State Energy Policy: Moving Forward, Not Back

This was a year when renewable energy policy was supposed to be on the defensive. But the outcomes to date have been very different.

With many state legislative sessions ended or wrapping up, we can now see the results: The Renewable Portfolio Standard (RPS) is intact, if not expanded, in every state that has one; advanced energy policies in energy efficiency, financing, and offshore wind have gained ground; and new technologies for natural gas and oil extraction—hydraulic fracturing, or “fracking” —are providing important new resources, but are also under scrutiny for their environmental impact.

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State Regulators Address Cyber-Security Concerns

As utility systems become modernized, companies are introducing a number of wireless elements to the system. These new technologies, such as smart meters, synchrophasers, and real-time monitoring of the transmission and distribution system, bring a new level of awareness and efficiency to the electricity grid. They can give consumers more control over their usage, and provide greater situational awareness to the utilities about the overall condition of their systems.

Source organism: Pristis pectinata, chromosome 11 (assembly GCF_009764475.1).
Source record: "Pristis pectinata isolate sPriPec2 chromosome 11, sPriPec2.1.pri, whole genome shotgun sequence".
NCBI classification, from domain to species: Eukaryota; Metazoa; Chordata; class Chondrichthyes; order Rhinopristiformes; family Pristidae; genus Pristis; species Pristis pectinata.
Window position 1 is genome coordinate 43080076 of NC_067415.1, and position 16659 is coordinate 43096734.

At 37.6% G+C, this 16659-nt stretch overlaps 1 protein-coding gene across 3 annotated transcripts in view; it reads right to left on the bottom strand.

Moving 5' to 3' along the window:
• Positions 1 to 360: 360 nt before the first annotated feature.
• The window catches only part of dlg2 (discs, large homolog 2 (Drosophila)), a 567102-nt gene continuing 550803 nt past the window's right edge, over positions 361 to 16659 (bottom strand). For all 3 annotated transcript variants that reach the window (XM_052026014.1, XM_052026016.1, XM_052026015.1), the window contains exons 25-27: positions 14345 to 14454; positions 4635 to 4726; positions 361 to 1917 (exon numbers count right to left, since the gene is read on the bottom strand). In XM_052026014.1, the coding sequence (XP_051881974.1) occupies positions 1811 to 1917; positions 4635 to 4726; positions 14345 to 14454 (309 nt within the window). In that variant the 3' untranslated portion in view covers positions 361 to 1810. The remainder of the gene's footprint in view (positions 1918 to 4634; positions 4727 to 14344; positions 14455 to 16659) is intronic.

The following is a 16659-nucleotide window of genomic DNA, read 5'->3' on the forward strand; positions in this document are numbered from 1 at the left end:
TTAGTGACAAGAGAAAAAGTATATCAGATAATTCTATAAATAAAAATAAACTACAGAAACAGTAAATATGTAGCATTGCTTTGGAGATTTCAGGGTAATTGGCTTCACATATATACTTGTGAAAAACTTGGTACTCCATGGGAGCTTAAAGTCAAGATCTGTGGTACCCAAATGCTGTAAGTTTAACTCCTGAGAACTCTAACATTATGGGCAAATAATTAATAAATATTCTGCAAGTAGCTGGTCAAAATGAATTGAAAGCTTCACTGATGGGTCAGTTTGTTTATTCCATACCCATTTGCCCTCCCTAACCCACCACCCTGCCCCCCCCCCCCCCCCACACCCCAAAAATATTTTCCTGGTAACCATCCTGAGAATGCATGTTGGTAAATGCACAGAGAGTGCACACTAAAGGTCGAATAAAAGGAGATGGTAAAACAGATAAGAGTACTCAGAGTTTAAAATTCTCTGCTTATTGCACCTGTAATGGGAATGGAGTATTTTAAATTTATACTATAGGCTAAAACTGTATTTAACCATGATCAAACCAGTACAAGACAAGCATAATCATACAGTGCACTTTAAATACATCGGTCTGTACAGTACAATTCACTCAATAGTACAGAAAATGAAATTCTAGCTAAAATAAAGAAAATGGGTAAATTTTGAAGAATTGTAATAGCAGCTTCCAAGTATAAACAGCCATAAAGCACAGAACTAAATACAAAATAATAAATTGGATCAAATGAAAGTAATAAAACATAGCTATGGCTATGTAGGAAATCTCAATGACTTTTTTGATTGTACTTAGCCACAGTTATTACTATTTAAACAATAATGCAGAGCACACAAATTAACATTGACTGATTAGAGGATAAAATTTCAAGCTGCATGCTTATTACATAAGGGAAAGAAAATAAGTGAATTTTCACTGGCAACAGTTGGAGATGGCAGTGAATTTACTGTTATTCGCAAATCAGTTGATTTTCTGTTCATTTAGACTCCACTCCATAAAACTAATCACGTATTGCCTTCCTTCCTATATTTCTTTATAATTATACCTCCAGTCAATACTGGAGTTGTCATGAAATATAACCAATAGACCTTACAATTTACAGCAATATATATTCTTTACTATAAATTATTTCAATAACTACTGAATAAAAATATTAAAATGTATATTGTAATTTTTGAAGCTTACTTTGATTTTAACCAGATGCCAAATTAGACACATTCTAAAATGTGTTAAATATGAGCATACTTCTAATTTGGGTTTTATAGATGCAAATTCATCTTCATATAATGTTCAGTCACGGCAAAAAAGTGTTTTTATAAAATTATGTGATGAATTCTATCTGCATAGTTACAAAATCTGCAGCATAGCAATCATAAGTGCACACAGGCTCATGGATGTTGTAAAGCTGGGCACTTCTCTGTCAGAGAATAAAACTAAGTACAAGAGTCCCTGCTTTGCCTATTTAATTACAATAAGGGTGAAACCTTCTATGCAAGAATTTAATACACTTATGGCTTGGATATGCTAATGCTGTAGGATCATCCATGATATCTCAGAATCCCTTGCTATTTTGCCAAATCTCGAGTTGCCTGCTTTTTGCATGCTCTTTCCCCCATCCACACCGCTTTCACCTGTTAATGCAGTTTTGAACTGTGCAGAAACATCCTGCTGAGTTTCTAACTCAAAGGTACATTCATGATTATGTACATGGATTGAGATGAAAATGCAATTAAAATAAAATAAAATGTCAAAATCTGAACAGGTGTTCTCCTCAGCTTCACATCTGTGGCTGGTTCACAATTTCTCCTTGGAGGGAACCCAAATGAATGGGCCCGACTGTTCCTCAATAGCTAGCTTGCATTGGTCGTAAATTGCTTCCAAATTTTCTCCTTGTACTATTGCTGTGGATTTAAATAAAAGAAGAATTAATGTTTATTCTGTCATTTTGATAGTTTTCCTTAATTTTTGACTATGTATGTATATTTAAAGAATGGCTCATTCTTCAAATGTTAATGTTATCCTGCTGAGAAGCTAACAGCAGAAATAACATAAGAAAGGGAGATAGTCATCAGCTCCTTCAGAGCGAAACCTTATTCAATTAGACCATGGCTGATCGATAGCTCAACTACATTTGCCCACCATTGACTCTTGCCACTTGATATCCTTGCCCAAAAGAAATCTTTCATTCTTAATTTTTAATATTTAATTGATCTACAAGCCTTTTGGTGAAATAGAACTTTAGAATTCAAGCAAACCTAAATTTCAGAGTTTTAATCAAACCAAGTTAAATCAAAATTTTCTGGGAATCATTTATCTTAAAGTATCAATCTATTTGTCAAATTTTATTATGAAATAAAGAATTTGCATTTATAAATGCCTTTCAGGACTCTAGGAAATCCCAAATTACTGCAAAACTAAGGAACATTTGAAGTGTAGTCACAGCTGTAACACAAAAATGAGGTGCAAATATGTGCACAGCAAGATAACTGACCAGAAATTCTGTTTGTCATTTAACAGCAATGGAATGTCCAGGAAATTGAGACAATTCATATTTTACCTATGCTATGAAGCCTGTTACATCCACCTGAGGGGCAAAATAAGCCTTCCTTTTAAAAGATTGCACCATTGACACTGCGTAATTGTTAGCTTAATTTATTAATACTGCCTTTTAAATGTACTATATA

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Litigation Will Drive Some State and Local Energy Policies, Hold Back Others

Energy projects and policies attract lawsuits like lightbulbs attract insects. Some of the litigation swarming around the energy world will push state and local governments to move their energy policies toward greater use of renewables and efficiency. Other cases will pull in the opposite direction.

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Tax Reform: What Could It Mean for State and Local Energy Officials?

For the past couple of months, lawmakers in Washington, D.C. have been talking about rewriting the tax code. When talking about energy budgets, we often only think about money appropriated. But the tax incentives lead to lost revenue or “tax expenditures” on energy policy. In 2010 they amounted to over $18 billion. By comparison, 2010 State Energy Program (SEP) funding amounted to approximately $25 billion. Tax spending on energy policy rivals direct spending both in amount and in incentivizing force across the country. A tax code rewrite could have far reaching implications for energy policy.

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Reaching Middle Market Homeowners Through Finance Programs and the Contractor Network

Financing programs must be consumer friendly—simple, fast, and easily communicated. To promote higher efficiency (and sometimes more expensive improvements), there must be a clear differentiation with “better” financing for high-efficiency improvements driven through lower rates, longer loan terms, and lower payments than those available for lower-efficiency products. A successful energy efficiency program faces many impediments—from consumer malaise to contractors’ rejection of overly complex program standards and processes. Implementing a simple, fair, and affordable financing program helps alleviate many of these hurdles and paves the way for sustainable program success.